have lost my life. The impression made by this act of devotedness has never been effaced from iny memory or my

heart. I believe it contributed powerDE FELLENBERG'S SCHOOL AT

fully to direct me in that course of life HOFWYL.*

which I have followed during thelast forty By the Rev. John Stoughton, Kensington. years.' Other circumstances be minuteHorwyl lies about four miles from mind towards the great business of edu

ly described, tended to give a bias to his the town of Beroe, in Switzerland. Its cation; and it is very interesting to ob. natural scenery, though full of tranquil serve by what a singular concatenation beauty, is far from possessing any claim of events and series of impulses, Divine to superiority in a land which teems Providence trains up the agents designwith every element of the picturesque, ed to carry out its more merciful plans the romantic, and the sublime ; but its for the amelioration of humanity. Hav. associations are such as to give it pecu- ing determined upon making Hofwy! liar interest in the estimation of every the theatre of a great educational experione who duly estimates the importance ment, De Fellenburg formed there three of education. It is remarkable for the academies—one for poor children, a seinstitutions established there by the cond for the middle class, a third for the lamented De Fellenberg-institutions song of patrician or wealthy families. which, however they may decline, With these, an agricultural institute, an now that the master-spirit that guided experimental farm, and shops for the them is removed to another world, de manufacture of farming utensils, were serve to live in the remembrance of his connected. Being a man of noble rank, country and of the world. While travel. he was ridiculed by his compeers for en. ling through that part of Europe, the gaging in this pursuit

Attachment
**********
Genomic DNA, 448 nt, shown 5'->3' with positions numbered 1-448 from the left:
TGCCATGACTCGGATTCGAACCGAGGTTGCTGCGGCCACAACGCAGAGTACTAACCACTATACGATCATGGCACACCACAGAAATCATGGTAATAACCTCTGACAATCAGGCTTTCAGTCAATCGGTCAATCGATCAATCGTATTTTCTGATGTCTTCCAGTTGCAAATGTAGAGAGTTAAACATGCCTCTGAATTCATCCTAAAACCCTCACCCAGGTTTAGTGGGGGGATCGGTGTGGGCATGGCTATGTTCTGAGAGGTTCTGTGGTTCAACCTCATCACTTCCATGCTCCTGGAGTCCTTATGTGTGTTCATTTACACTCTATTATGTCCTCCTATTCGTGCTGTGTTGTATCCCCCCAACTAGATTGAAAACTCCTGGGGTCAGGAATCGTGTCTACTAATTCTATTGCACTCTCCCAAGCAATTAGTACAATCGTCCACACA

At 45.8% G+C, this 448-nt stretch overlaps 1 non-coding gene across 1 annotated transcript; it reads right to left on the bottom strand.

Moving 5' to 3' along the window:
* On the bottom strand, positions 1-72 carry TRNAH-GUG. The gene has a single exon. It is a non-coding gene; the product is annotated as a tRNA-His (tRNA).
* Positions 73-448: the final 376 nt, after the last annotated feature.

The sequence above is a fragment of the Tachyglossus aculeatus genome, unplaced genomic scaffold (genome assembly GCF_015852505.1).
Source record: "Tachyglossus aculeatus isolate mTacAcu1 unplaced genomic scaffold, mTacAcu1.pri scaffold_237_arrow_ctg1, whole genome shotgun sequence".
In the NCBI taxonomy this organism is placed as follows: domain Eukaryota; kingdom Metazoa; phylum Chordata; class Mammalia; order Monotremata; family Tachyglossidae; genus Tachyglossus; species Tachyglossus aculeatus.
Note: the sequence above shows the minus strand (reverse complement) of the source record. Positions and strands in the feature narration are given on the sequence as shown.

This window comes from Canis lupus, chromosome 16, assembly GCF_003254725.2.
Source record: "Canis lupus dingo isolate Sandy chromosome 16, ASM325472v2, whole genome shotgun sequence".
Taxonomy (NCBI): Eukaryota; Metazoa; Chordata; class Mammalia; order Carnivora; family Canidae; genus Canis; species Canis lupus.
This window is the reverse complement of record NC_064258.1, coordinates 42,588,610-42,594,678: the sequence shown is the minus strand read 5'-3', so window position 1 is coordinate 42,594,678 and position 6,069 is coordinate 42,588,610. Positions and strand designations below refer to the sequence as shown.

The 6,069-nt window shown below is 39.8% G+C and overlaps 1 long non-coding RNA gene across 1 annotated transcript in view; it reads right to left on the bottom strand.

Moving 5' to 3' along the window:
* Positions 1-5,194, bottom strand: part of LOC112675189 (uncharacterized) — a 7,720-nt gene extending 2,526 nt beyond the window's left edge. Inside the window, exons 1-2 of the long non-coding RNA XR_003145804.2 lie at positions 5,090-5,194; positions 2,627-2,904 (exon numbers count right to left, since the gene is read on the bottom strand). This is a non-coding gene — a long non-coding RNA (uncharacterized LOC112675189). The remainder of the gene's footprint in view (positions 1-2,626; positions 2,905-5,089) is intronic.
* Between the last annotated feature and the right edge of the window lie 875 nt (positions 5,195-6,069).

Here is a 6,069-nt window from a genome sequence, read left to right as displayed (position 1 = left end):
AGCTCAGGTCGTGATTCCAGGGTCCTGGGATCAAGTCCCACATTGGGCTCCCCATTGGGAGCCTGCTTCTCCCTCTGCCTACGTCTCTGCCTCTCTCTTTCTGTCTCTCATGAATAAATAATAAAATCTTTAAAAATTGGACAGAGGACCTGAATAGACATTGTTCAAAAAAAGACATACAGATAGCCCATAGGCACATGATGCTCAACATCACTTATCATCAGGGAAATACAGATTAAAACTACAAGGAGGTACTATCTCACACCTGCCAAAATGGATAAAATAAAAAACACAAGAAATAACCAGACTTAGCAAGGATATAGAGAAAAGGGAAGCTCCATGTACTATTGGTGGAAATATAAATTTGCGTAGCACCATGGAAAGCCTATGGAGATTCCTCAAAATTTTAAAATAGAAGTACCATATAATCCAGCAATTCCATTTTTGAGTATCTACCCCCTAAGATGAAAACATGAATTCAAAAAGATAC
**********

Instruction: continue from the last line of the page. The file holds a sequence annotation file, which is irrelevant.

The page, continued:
, as one unworthy mind is entranced by a succession of of his station in society, while many in unrivalled pictures, in which rivers, humble life surmised that he had some cataracts, mountains, lakes, peaceful vil- sinister end in view. But through evil lages, and busy cities are all richly com

as well as good report, he pursued his bined; yet, on our visiting the sequest- elected course, counting the honours ered retreat of Hofwyl, and pondering attendant on a successful education of the story of its institutions, we find our human minds and hearts, as far supeselves surrounded by objects of a moral rior to all the honours consequent on character even more attractive and in noble rank or political eminence. His teresting than any forms of natural love institution, by degrees, attracted public liness and grandeur. As the soul of attention, and disarmed prejudice. Traman is more intrinsically precious and vellers from all parts of the world infinitely more enduring than the most visited Hofwyl with curiosity, and left wonderful productions in the physical it with satisfaction. Into any history of creation, so all that relates to its culture the details of the government of this in.

stitution we have no space here to enter, * From the Educational Pocket Book,' and must satisfy ourselves with briefly for 1851,

enumerating the principles which this Vol. 13,-Ň.S.